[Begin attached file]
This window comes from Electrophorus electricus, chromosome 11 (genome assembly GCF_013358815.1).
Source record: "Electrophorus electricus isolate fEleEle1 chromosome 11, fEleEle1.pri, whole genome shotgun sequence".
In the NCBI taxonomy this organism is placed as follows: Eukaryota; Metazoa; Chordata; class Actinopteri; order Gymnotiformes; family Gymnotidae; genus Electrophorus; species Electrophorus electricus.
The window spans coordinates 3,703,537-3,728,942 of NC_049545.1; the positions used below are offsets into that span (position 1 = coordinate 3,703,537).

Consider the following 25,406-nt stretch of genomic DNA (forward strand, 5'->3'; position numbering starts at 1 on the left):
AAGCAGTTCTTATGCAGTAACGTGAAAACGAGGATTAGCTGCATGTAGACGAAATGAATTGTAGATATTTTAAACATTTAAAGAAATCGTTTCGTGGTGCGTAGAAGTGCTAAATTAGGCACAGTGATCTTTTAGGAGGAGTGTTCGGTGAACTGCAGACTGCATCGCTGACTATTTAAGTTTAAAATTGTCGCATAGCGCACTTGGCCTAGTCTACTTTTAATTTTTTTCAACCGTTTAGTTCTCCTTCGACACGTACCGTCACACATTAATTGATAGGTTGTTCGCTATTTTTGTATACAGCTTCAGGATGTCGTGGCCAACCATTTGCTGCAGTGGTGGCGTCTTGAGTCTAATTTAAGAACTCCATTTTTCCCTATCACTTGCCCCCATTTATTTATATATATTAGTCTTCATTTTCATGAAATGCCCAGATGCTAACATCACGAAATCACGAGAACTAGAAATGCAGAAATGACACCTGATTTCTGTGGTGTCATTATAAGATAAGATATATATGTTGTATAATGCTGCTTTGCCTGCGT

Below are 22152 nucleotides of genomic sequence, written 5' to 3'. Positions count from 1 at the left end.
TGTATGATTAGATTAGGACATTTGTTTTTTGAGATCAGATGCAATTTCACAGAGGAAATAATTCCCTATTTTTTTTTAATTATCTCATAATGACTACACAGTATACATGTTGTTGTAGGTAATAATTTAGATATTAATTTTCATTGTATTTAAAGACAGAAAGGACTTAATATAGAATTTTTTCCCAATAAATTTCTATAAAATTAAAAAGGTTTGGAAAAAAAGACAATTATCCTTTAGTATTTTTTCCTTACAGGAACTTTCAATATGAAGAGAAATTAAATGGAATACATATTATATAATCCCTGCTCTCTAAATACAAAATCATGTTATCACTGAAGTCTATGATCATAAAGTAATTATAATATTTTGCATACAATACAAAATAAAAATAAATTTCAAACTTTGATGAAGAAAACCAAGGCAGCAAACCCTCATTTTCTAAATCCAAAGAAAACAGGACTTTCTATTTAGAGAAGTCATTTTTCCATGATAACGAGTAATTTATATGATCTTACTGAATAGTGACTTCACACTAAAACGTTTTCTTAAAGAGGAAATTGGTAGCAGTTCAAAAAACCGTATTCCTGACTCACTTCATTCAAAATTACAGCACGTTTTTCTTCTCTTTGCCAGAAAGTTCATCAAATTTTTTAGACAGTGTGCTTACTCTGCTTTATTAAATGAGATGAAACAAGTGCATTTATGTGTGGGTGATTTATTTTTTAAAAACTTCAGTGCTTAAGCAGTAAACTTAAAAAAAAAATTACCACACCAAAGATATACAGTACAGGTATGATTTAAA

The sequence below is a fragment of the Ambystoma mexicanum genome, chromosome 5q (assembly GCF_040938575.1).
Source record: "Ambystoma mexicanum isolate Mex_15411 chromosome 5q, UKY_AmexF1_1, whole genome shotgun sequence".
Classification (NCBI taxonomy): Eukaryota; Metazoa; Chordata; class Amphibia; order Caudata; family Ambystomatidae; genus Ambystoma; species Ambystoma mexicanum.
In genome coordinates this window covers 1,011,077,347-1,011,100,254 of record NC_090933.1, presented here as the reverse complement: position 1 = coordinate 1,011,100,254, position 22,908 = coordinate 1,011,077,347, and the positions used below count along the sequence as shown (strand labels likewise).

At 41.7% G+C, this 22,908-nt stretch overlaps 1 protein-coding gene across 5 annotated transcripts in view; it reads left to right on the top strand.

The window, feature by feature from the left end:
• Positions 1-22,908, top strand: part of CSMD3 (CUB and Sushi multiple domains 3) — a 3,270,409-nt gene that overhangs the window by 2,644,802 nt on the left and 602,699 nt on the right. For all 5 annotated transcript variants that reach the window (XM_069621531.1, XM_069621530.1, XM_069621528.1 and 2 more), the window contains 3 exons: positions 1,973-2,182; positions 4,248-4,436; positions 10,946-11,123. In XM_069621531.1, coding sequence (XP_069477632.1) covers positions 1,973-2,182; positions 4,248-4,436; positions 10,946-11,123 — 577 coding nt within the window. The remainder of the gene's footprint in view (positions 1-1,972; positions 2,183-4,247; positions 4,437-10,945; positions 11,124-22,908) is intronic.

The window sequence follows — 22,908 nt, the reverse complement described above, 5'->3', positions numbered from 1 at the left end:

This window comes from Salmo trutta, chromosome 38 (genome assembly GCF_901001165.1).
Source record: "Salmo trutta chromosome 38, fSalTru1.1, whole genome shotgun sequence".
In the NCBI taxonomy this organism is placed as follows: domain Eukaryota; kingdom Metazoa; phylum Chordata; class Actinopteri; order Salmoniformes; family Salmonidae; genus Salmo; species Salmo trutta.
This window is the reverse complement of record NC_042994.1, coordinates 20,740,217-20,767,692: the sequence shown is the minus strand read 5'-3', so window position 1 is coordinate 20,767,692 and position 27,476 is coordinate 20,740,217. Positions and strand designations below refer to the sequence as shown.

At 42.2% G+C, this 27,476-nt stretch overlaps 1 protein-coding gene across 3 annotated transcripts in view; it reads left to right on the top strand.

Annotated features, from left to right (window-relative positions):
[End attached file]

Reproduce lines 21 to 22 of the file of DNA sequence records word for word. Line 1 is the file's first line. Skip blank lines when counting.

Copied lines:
At 42.2% G+C, this 27,476-nt stretch overlaps 1 protein-coding gene across 3 annotated transcripts in view; it reads left to right on the top strand.

Annotated features, from left to right (window-relative positions):